Flu: Complete Coverage

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Live Updates: Tracking news of the outbreak
WHO's updates | CDC's updates

Vote: How worried are you about a flu pandemic? Join the discussion.
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Health and Human Services Sec. Kathleen Sebelius on coordinated efforts to prevent a pandemic.
Acting CDC director Dr. Richard Bresser on what is currently known about the outbreak.
The FDA's Dr. Josh Sharpstein details a new panel to respond to H1N1.
Dr. Anthony Fauci, director of the National Institute of Allergy and Infectious Diseases, on vaccine efforts.

Real Time Econ: Biden Gaffe Highlights Threat
Economists React: Flu's Potential Effects
Health Blog: Call It Swine Flu, or H1N1?
Video: Egypt Orders Mass Culling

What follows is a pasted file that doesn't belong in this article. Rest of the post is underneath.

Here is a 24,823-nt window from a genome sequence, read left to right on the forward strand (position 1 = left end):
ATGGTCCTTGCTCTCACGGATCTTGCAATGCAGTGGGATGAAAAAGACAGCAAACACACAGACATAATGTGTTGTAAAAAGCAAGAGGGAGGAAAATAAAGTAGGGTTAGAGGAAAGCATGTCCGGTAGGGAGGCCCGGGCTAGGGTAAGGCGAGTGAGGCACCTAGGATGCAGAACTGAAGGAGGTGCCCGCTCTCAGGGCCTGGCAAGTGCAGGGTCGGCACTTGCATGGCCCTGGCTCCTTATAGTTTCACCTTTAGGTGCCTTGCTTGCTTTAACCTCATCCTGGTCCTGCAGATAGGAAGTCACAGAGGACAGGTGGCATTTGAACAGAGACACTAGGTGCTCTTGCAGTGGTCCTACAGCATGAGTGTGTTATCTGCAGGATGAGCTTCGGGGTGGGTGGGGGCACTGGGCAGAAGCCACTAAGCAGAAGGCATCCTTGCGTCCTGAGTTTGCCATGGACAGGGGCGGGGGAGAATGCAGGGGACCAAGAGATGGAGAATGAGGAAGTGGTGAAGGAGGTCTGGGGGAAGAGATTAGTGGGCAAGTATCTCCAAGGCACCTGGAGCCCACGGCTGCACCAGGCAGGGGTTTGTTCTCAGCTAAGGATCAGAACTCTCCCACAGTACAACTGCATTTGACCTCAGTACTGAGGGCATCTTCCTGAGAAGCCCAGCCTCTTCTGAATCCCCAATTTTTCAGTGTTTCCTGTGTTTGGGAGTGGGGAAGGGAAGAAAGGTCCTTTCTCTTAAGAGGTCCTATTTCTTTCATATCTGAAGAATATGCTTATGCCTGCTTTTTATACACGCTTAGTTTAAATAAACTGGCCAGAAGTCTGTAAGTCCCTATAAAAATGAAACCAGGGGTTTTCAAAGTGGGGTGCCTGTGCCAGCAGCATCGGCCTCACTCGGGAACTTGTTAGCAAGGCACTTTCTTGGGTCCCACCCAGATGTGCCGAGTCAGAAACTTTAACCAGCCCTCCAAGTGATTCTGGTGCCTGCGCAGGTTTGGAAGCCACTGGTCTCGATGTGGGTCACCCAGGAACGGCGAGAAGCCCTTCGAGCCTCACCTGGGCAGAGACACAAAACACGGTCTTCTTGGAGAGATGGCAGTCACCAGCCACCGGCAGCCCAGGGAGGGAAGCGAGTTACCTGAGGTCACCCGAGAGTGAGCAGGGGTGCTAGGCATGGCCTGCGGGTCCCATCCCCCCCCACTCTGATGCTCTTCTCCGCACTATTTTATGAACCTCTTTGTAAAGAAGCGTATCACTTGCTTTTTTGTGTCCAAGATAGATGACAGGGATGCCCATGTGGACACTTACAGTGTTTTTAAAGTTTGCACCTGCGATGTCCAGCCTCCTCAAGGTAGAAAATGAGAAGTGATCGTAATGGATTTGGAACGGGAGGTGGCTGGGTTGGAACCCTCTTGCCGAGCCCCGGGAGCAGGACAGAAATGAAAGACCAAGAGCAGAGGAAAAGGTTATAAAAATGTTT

Video: Swine Flu Spreads as Mexico Deaths Mount
Video | Q&A: A Flu Primer
Swine Flu: Complete Coverage

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Doctors struggled to figure out what was wrong. One test showed up positive for coronavirus, a rare bug that can cause respiratory distress and which was responsible for the SARS outbreak. But the next test was negative.

"It was an unusual case. When we thought it was avian flu, we went on alert," said Gerardo Pérez Lescas, head of intensive care at the Oaxaca hospital.

Ms. Gutierrez's condition deteriorated rapidly. She died April 13, leaving her doctors "completely in the dark," says Alejandro López Ruiz, chief of epidemiology. The next morning he got on a plane to Mexico City, carrying vials of Ms. Gutierrez's lung samples for further testing.